Telefonica is threatening to halt investments in fibre optic after the antitrust watchdog CNMC ruled that it must open up its FTTH network in some areas.
The CNMC has required “the operator with significant market power” to open up its fibre network to rival players in municipalities where there are fewer than three players rolling out next-generation infrastructure (around three-quarters of the country).
The incumbent must also provide wholesale bitstream access on copper and fibre for the business market, and provide wholesale access on copper and fibre in areas of low competition without the 30 Mbps speed cap it currently applies, the regulator said.
Telefonica has reacted by threatening to hold back on investment in the technology. The telco says it will now review its plans for rolling out FTTH, given that it will be forced to rent out the network to rivals at regulated prices. Now its plans to expand its fibre-optic network from around 14 million households by the end of 2015 to around 20 million over the next few years are at risk.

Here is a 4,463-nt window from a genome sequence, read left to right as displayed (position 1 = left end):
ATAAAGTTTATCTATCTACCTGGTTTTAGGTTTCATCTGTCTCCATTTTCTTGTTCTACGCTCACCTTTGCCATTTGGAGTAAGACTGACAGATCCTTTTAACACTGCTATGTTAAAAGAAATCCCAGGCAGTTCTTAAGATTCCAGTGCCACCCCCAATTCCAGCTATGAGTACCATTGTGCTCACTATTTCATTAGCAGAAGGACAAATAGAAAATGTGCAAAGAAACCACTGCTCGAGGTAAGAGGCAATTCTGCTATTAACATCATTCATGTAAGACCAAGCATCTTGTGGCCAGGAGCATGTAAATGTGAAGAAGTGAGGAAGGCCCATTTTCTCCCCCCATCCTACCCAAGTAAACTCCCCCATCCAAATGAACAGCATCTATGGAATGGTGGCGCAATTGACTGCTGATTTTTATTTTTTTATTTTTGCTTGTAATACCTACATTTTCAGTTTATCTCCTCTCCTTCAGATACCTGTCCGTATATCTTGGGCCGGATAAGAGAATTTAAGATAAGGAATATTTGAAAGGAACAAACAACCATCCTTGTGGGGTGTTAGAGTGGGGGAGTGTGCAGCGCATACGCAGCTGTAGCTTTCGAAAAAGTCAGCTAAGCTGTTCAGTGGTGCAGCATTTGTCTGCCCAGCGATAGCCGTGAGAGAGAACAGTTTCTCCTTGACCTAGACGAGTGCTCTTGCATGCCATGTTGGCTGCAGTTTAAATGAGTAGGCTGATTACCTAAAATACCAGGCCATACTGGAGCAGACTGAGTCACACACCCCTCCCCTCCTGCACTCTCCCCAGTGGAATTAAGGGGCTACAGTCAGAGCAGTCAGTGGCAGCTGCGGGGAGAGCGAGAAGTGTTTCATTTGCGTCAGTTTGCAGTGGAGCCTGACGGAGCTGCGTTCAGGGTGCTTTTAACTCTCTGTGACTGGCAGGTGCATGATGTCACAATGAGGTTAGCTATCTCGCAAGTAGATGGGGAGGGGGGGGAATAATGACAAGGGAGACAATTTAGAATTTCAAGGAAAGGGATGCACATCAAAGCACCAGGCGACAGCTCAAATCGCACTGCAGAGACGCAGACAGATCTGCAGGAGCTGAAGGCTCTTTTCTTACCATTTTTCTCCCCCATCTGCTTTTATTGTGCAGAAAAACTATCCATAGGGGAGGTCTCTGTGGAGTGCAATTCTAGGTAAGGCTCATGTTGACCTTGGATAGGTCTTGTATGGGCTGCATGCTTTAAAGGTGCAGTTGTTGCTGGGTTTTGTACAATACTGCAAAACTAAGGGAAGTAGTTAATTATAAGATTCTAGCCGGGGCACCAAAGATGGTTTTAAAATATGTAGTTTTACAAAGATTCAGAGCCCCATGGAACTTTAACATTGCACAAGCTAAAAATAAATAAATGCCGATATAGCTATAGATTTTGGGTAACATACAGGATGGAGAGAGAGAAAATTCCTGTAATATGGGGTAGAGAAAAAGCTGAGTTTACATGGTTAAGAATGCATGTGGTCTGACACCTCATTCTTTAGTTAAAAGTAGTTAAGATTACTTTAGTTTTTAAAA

The CNMC has ascertained that 34 municipalities, covering 26 per cent of the population, are competitive in high-speed broadband, based on its criteria of at least three operators deploying next-generation networks – using FTTH or DOCSIS 3.0 – with coverage reaching a minimum of 20 per cent.
The CNMC’s proposal will be reviewed by the industry and economic ministries, as well as the European Commission, before a final decision is taken on the measures to be implemented.